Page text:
If you are the victim of a company-wide layoff, you might be tempted to call it a career and go straight from the office or factory to your rocking chair. But before you use a layoff as an excuse to retire early, you need to think through both the short-term and the long-term implications of that decision.
Early Retirement Incentives
Some companies offer early retirement incentive packages to entice older workers to leave the company when layoffs are scheduled. These voluntary early retirements help to reduce the number of involuntary layoffs, and they save the company money on salary and benefit payments. If your firm is offering an early retirement incentive package, read the information carefully and make sure you understand exactly what is being offered. It might be helpful to have an attorney look over the documents and explain anything you find hard to understand. Some incentive packages provide a one-time lump sum payment, while others pay a set amount for the rest of your life. In addition to those payments, some early retirement packages include health care benefits, which can be very useful to early retirees.
If you retire following a layoff, you probably will not be able to collect unemployment benefits. Those benefits are designed for laid-off workers who are actively seeking new employment, not for those who are planning to retire. It might make sense to sign up for unemployment to keep your options open, collecting your benefits while you assess the employment picture in your area and sort through your retirement resources to determine whether or not you have enough money saved to stop working for good.
If you need to withdraw money from your 401k or IRA to meet your income needs in retirement, you need to make sure you are eligible to withdraw that money without a penalty. If you are under age 59 1/2 you could face a 10 percent tax penalty on the money you pull from your retirement plans, plus ordinary income taxes on the money you withdraw. You can, however, use the 72t provision to withdraw 401k and IRA money before age 59 1/2. Using the 72t provision lets you avoid the tax penalty, but the amount you can withdraw is determined by your age, your life expectancy and the balance in your account. If you are in your 40s or early 50s, you might be quite limited in your withdrawals, and you must maintain that withdraw schedule until you reach age 59 1/2.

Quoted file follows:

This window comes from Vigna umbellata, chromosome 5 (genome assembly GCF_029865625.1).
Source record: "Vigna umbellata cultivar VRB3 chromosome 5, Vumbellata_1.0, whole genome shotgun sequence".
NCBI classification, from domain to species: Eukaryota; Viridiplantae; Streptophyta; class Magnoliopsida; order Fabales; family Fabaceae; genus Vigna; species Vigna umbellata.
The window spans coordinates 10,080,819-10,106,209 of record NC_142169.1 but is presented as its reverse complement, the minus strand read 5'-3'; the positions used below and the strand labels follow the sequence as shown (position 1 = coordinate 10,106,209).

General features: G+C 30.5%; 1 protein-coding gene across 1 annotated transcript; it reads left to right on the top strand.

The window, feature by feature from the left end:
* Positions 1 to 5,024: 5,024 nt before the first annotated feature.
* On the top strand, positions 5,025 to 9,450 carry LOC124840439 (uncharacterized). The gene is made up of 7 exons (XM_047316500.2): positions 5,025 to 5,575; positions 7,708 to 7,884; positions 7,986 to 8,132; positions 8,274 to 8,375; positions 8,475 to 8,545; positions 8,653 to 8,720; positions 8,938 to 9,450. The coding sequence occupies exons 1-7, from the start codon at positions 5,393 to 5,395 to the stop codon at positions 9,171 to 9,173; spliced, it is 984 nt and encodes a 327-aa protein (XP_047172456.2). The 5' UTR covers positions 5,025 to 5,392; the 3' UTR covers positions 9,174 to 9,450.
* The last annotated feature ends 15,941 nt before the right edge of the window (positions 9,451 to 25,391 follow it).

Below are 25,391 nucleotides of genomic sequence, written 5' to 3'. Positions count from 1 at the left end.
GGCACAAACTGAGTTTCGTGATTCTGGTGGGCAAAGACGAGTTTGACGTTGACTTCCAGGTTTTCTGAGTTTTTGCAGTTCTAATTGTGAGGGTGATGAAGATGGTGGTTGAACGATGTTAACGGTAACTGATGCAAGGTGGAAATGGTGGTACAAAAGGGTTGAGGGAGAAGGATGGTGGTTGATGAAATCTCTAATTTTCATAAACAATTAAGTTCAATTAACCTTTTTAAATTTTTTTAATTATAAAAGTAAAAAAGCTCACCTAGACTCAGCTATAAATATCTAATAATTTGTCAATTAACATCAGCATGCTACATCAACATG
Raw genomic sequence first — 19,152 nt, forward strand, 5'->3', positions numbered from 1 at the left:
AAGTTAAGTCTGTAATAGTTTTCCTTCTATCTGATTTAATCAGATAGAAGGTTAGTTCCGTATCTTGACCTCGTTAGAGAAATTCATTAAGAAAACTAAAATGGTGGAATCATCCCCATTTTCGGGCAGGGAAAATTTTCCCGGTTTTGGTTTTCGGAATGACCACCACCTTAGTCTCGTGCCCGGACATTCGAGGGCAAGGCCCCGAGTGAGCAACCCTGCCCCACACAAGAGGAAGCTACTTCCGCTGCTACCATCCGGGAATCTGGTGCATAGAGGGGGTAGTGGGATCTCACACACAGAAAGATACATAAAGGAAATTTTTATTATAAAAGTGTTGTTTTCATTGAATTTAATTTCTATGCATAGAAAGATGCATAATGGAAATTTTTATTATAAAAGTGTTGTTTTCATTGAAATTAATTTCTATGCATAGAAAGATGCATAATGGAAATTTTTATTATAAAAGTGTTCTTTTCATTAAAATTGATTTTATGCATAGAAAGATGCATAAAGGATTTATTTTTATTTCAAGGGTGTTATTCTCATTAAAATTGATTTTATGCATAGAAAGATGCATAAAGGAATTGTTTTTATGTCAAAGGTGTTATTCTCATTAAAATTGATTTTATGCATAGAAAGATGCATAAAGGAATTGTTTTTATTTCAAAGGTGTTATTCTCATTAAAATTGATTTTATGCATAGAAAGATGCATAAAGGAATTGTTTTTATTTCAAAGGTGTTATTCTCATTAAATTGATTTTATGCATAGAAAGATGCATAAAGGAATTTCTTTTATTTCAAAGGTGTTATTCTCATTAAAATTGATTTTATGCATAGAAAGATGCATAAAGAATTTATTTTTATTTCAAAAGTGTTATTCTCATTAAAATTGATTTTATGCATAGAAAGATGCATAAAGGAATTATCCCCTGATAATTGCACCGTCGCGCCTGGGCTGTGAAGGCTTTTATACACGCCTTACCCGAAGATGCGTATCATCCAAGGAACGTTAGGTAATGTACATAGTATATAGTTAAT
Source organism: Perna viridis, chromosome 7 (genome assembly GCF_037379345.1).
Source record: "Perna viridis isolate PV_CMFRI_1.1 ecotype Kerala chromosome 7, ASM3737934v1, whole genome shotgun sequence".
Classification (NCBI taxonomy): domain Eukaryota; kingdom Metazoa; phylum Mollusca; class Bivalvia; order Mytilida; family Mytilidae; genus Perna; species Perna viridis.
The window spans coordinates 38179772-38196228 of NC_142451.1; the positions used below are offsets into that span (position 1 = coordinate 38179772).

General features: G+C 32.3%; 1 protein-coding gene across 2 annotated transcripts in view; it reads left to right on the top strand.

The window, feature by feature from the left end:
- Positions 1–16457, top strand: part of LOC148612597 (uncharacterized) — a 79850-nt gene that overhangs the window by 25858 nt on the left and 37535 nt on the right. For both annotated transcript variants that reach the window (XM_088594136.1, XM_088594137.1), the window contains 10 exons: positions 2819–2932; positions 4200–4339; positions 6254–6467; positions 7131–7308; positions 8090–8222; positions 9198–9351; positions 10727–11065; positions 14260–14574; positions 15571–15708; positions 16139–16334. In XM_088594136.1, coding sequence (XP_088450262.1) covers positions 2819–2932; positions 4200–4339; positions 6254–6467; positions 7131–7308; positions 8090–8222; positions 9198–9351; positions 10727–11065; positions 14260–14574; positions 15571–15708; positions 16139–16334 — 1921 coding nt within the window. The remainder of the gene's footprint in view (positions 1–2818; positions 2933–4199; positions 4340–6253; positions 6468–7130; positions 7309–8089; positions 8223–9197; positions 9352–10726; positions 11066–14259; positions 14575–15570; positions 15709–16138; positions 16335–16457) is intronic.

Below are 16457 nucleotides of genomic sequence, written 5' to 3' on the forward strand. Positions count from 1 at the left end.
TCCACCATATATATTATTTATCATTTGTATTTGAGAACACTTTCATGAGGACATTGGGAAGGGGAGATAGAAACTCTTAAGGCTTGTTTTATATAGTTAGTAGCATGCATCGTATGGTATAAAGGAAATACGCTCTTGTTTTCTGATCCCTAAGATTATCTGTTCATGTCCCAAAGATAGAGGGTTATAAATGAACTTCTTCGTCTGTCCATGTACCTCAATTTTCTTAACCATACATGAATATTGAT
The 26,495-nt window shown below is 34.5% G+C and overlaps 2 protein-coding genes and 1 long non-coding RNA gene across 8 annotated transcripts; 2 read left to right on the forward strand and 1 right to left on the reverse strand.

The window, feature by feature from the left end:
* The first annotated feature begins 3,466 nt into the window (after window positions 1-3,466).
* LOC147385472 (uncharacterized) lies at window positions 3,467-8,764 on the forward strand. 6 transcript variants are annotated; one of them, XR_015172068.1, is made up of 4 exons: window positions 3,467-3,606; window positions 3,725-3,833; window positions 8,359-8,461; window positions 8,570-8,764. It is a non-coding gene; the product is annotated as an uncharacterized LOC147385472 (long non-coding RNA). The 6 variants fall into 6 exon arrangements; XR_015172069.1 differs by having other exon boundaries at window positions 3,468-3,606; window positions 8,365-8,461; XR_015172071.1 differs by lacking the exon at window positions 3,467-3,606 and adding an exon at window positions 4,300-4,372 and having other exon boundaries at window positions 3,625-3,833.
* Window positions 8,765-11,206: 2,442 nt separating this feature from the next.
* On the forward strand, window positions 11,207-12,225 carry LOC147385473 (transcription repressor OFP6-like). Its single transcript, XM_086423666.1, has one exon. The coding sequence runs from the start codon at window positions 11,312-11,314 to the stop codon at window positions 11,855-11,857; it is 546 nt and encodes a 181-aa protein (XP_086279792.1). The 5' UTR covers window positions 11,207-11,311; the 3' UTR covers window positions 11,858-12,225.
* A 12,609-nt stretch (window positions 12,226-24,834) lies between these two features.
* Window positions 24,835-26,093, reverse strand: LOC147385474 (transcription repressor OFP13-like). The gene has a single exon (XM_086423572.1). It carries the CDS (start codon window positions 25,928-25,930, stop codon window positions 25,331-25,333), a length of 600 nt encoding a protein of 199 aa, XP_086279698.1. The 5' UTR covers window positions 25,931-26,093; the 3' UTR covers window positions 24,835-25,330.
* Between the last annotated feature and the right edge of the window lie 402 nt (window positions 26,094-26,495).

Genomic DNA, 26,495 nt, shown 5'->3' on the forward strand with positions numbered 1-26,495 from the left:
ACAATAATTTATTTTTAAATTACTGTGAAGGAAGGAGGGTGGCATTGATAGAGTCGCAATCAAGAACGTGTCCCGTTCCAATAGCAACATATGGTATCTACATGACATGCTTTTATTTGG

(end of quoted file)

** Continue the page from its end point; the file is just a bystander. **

In the end, the biggest factor impacting your decision to retire after a layoff might be your budget. If you do wish to retire following the current round of layoffs at your company, you need to crunch the numbers and develop a realistic retirement budget. Once you know how much you expect to spend, add up all of the guaranteed sources of income you have available, including pension payments, annuity payments and Social Security. Any shortfall will have to be made up from your retirement or personal savings. If you need to withdraw more than 4 to 5 percent of your total nest egg to meet your income needs, you might not have enough money to last you through 30 or more years of retirement living.